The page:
"You ready to order?"
The waitress fixed me with a sweet smile that vanished fast. Her nimble fingers darted into place to brush a stray strand of blonde hair from her cornflower-blue eyes. She shifted uneasily from foot to foot, and I looked her over.
She wore tight cutoff blue jeans that ended mid-thigh, with a low-cut white tank top showing the hint of a black bra strap. She showed just enough cleavage to get a few tips.
I knew I had enough gas to make it home. I could spare some cash.
"The Reuben looks good," I told her. "Think I could get some sweet tea with that?"
She brought her notepad up to hide her face, and jotted down my order.
"Coming right up," she said. Her voice wavered just a bit on the last syllable, with that Missouri twang bending her tongue.
When she turned to walk away, I saw the lacy pink fringe of a pair of panties just peeking up out of the top of her low-slung shorts. My eyes followed the motions of her ass. A smile crept onto my face.
I'd heard good things about Chesterfield's women. It was a small town, they told me, but everybody was friendly with each other. I only had a few more miles to go before I got back on the path to Chicago, and I'd promised myself I'd stay off the highways. I wasn't in a hurry, so I could stay a while longer.
364 days of the year, give or take a week or two of vacation time, I worked my way through forms and submissions for a big-name publishing house on Fullerton Avenue—the same one, in fact, that had sent me my first rejection letter back when I was a student. Even when I wasn't in the office, fighting to keep coffee stains out of the mountains of hastily typed manuscript pages that the bosses sent my way, I hung out in the cafes and coffee shops downtown, typing out short stories and chapters of my latest novel.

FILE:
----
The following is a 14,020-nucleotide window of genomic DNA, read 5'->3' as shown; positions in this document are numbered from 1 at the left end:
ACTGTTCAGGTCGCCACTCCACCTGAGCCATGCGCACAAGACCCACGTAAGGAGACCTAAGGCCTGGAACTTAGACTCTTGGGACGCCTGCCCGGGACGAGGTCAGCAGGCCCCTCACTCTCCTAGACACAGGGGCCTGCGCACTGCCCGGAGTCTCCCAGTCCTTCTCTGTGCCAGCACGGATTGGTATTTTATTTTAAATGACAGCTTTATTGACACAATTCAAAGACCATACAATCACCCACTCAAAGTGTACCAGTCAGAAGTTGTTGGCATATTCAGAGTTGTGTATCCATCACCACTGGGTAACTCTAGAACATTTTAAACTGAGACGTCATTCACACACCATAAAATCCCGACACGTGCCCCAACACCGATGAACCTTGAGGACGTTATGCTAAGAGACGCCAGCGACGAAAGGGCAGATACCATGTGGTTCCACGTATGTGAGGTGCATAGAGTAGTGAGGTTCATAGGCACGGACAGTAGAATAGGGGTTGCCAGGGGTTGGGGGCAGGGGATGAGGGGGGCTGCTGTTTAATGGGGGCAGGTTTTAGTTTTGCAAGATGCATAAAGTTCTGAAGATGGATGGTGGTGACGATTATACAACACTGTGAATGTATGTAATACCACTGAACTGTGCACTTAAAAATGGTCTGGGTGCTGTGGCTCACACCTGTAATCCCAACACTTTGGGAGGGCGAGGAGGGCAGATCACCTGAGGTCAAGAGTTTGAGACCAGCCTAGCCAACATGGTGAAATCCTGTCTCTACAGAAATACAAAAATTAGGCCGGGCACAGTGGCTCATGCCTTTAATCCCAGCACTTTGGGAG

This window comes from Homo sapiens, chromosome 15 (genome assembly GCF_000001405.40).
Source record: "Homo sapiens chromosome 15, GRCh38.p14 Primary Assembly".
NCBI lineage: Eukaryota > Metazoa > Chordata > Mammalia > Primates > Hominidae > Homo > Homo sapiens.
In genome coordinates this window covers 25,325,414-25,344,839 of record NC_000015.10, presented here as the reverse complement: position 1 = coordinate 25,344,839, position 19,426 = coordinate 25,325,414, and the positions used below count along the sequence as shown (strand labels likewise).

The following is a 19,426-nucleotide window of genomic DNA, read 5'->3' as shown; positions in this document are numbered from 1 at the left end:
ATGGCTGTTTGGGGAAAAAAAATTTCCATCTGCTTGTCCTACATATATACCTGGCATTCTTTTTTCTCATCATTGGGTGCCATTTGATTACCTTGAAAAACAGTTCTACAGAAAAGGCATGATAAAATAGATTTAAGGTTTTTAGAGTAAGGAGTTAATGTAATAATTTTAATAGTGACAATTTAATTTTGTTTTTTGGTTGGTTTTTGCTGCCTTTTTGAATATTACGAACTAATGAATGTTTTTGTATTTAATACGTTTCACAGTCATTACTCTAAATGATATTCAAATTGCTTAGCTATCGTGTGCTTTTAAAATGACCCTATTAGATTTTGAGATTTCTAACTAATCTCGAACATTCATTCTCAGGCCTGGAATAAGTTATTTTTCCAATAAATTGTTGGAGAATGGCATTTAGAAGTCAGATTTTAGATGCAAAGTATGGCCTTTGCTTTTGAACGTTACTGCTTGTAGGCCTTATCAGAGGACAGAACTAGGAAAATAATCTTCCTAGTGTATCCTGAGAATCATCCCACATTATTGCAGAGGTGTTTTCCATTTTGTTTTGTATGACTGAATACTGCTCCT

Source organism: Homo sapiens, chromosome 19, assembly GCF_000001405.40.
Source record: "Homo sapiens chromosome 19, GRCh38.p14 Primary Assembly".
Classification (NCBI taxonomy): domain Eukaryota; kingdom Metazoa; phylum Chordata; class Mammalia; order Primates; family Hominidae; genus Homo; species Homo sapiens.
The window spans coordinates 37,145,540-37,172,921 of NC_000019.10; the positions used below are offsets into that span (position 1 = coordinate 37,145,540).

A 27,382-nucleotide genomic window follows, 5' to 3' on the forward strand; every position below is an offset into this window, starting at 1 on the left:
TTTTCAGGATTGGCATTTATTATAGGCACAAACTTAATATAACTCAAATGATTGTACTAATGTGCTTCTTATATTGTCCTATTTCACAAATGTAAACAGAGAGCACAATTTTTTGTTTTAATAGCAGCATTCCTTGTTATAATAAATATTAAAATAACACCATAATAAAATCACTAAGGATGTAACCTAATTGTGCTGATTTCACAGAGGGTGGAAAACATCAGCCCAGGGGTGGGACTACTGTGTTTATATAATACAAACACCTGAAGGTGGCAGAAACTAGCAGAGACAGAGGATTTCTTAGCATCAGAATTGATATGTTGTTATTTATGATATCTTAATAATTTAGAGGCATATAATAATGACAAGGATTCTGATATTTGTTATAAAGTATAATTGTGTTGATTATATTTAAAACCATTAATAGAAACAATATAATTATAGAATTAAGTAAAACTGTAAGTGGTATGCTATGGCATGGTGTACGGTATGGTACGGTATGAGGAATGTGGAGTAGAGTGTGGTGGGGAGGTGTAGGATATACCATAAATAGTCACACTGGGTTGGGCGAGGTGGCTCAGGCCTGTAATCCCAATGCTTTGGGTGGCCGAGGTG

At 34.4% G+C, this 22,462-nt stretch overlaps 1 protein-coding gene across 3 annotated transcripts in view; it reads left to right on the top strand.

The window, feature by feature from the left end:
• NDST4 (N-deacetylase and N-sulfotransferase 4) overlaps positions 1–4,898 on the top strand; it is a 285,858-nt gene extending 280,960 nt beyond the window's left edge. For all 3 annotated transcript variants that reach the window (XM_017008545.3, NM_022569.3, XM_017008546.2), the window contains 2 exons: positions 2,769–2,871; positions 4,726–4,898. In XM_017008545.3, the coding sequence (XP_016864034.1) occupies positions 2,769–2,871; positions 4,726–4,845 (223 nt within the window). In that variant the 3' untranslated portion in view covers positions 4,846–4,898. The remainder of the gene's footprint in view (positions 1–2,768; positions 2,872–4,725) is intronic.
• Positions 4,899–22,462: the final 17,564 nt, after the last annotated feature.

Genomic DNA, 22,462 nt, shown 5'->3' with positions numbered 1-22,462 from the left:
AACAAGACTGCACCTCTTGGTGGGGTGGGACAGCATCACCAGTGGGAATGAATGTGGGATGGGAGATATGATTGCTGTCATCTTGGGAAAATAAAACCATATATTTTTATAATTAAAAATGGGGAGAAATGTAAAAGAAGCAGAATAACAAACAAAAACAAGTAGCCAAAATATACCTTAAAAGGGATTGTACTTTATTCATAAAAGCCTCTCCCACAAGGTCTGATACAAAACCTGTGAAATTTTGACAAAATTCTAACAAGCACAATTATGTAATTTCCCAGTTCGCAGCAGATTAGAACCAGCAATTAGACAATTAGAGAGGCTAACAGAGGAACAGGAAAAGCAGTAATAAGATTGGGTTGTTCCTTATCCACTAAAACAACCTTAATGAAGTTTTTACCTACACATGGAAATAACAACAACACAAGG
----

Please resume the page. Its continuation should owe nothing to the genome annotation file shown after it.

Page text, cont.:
This time, it was a meeting with a company representative down in Saint Louis that had called me away from my desk, giving me four days to sort out affairs and make my way back and forth. The meeting ended on the second day, so I'd decided to treat the third as an unofficial vacation, taking in the little outlying towns that surrounded the city. Just as well, it was the first day in months that I'd put off cranking out my typical 1,000 daily words on the latest novel.
The trip down South had done me good. The last time I'd caught a look at my reflection in a rest house mirror, the Southern summer had left its marks on my normally fair skin, and my shock of dark brown hair had been blown across my forehead by the wind, barely obscuring my heavy dark eyebrows. I wore a pair of dark-washed denim jeans, a button-up charcoal shirt with the sleeves rolled up, and pale brown wingtip shoes. For one day, I would be nothing more than an anonymous traveler with the sun in his eyes and the wind in his hair, and that suited me fine.
I was digging into my lunch 15 minutes later, when a fleshy-sounding smack made me turn my head.
"Staying out of trouble, Kara?" I heard a soft, sultry voice ask.
A woman strode into the room, just over 30, and dressed in a tight-fitting black dress. She was standing just by the woman who had brought me my food, who was blushing girlishly and rubbing her backside.
"Yes, Miss Maggie," Kara answered, fighting to suppress a fit of giggles.